Skip to Content

Could #MeToo Prompt A Backlash?

In this Jan. 8, 2017, file photo, Harvey Weinstein arrives at The Weinstein Company and Netflix Golden Globes afterparty in Beverly Hills, Calif.
Chris Pizzello/Invision/AP, File

Barbara Howard: The "Me Too" movement is showing no signs of slowing down, with women coming out with allegations of sexual misconduct against prominent men from many walks of life. It seems like there's a new one each day. But could there be a backlash brewing? One former federal judge, a self-proclaimed feminist, Nancy Gertner, says that the ‘Me Too’ movement is running the risk of getting pushback. Judge Gertner is with me now in the studio to talk about it. Thanks for coming in.

Nancy Gertner: Good to be here.

Howard: What does ‘Me Too’ mean? Does that mean you were physically sexually assaulted? Does it mean you were raped? Does it mean somebody said something that you found offensive, but they didn't intend for it to be? How do we define what "Me Too” means?

Gertner: Well that's right, there's a continuum of conduct here, but what is challenging here is that even the most extreme sexual predation was kept under the rug. And so, I understand this reaction completely, but there is a range that goes from what Weinstein is accused of doing, on the one hand, to dirty jokes on the other.

Howard: And if a dirty joke can deep-six a man's career, there's going to be a backlash.

Gertner: Well what I worry about is that the further we get to that side of the continuum that the backlash here might be, 'Well maybe I don't want to hire women because these issues are going to come up.'

Howard: Is there a chance that conflating real bad stuff — the rapists — with an offensive remark made, that it somehow diminishes the really seriously bad stuff?

Gertner: Well it could immunize it. In other words, one of the things that, for example, President Trump said after the "Access Hollywood" tape, was that this was locker room talk, as if that was OK. And the more locker room talk from more prominent men that we surface, what I fear is it will immunize those who shouldn't have talked like that to begin with.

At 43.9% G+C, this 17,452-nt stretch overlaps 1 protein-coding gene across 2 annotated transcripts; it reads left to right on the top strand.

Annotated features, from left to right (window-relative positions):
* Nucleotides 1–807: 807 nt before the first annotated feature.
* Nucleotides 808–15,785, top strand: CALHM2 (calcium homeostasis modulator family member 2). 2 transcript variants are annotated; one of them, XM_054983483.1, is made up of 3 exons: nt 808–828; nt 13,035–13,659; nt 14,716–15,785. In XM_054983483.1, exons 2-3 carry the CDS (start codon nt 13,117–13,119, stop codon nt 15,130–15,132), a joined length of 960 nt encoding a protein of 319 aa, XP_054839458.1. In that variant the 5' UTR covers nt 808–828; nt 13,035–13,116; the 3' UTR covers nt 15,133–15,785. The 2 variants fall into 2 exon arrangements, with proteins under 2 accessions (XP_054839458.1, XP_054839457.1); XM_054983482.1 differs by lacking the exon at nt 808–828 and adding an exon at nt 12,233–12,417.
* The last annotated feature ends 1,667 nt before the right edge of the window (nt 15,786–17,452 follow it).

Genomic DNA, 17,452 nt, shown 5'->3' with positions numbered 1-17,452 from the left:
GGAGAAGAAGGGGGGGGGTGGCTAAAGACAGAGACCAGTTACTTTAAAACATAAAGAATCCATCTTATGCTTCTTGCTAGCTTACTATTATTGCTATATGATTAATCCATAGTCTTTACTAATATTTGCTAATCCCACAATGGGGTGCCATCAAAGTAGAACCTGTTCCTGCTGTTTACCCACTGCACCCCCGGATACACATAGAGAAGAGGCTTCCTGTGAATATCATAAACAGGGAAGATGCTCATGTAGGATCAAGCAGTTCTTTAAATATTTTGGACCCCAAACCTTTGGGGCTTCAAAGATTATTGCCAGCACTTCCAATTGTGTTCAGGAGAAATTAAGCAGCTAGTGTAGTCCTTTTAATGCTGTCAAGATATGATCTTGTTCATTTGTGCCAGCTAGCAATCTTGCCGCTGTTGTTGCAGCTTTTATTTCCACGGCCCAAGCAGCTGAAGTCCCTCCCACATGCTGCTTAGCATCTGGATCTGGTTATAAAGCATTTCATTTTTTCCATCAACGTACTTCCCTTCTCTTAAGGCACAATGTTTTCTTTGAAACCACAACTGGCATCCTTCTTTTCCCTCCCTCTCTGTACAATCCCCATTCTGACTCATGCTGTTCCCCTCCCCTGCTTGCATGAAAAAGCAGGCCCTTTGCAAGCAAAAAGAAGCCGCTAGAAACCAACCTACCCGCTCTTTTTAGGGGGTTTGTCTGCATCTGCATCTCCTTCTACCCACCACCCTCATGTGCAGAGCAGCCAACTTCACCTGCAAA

Howard: The vast majority of women in these situations, if they're lucky, they get to settle and nothing changes, is what I understand.

Gertner: And the settlements are confidential, so other women don't have access to them. Even those people have sued — the law has not been particularly helpful. Eighty percent of civil rights cases of all kinds fail in federal court. Many of the women in the Trump case and Weinstein case and Charlie Rose [case] actually had no other place to go. The statute of limitations will have run. These are not necessarily people who were employed, and the best setting for dealing with sexual harassment and sexual abuse is in an employment setting because we have rules about it. The campus situation has Title 9 protections for women students. So what's interesting about these accusations is that many of these women had no other place to go, but the front pages of the newspapers or CNN.

Howard: In recent days, there have been quite a few men who've been removed from their positions at work based on — nobody knows.

Gertner: How much of this is played out in the public is one thing, but you would hope that they would know the accusations against them. You would hope that before anything is announced, there is an investigation. And you would hope that if the investigation proves that these were unfounded, that they come back.

Howard: Some of the local cases — Leonard Lopate in New York City and others — it seems as though people were unaware of any kinds of problems until the institution made it public before an investigation.

Gertner: Right, that is problematic. That's very troubling, because it was certainly available for the institution to do their own investigation before someone is publicly shamed, which is really what this is.

Howard: So what happens, though, when the investigation concludes and the person who was accused is found in the clear — but their reputation, how did they get that back?

Gertner: Very difficult. Usually the accusers, oftentimes, the accusers’ identities are kept confidential. So how do you get cleared of something like this where one side is known and the other side is confidential?

Howard: Isn't there a right to face your accuser?

Gertner: We're dealing in a lawless zone here. We're dealing with naming and shaming. We're dealing with people who are making accusations in public and not in a court of law. So the obligation to fairness is the obligation that the companies may feel, but not necessarily anything that the law requires. I suppose there could be a counter suit if someone is exonerated for defamation or whatever, but one way of looking at this — and I'm ambivalent, I mean, you're hearing my ambivalent in my comments. One way of looking at this is it this is a swing to address really horrific kinds of abuse, namely Weinstein and even Charlie Rose, etc. And it's a swing in one direction and there are bound to be casualties when that happens. And the question now is how do we swing back so that we have a more appropriate response. That's what I think is going on. You have people being swept under this bus because for years, it has been kept quiet. So it's not an inappropriate reaction to that, but I wonder if there shouldn't be a corrective, too.

Howard: Thanks so much for coming in.

Gertner: Thank you.

Howard: That's retired federal judge Nancy Gertner.


WGBH News coverage is a resource provided by member-supported public radio. We can’t do it without you.